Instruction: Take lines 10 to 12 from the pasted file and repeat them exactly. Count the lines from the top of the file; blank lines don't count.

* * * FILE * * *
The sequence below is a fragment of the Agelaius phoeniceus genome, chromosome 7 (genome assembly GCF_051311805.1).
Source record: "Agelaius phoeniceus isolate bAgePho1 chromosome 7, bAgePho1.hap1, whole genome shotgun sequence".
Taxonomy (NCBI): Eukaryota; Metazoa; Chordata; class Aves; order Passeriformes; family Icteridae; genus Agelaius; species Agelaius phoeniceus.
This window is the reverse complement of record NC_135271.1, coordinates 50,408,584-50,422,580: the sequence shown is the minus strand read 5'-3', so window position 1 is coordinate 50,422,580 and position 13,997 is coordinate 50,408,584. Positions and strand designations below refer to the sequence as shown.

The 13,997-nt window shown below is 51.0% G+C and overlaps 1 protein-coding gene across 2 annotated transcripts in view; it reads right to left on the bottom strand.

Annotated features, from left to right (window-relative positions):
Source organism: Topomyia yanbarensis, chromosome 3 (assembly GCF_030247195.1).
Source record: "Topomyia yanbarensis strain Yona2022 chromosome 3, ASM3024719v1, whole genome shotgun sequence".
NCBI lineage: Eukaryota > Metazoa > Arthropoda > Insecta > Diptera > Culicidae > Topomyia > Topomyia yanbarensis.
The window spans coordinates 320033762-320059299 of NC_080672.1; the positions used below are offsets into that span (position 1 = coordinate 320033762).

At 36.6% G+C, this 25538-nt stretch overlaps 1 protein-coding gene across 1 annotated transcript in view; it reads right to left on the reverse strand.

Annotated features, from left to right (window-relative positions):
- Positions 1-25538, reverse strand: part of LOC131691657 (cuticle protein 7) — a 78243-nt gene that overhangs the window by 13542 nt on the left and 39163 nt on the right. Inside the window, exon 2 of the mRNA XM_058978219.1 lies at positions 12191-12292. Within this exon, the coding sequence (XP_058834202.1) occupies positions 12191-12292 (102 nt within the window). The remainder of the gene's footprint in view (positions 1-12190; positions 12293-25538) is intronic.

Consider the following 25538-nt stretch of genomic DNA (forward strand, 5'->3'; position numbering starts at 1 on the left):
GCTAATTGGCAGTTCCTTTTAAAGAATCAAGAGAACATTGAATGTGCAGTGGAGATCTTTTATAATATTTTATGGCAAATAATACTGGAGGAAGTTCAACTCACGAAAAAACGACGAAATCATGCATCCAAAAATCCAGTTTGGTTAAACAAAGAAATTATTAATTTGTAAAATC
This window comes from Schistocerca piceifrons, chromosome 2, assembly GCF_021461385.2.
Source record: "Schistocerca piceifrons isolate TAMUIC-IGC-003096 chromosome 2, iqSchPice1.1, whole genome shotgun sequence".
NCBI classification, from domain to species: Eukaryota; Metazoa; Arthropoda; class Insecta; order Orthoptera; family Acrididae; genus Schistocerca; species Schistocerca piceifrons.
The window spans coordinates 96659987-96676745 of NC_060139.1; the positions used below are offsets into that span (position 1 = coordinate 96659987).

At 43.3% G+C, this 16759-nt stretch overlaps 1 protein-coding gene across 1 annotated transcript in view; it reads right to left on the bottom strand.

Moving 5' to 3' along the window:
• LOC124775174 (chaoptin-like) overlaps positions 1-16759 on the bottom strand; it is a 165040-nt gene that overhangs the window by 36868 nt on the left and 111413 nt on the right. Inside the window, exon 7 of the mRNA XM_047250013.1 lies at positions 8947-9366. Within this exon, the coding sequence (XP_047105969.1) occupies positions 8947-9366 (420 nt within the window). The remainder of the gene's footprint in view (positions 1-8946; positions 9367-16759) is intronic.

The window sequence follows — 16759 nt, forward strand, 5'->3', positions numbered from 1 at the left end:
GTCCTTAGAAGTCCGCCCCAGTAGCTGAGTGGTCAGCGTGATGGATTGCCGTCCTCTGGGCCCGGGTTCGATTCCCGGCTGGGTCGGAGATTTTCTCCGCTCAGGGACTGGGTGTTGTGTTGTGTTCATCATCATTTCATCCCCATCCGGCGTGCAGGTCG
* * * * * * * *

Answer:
The window spans coordinates 320033762-320059299 of NC_080672.1; the positions used below are offsets into that span (position 1 = coordinate 320033762).

At 36.6% G+C, this 25538-nt stretch overlaps 1 protein-coding gene across 1 annotated transcript in view; it reads right to left on the reverse strand.

Annotated features, from left to right (window-relative positions):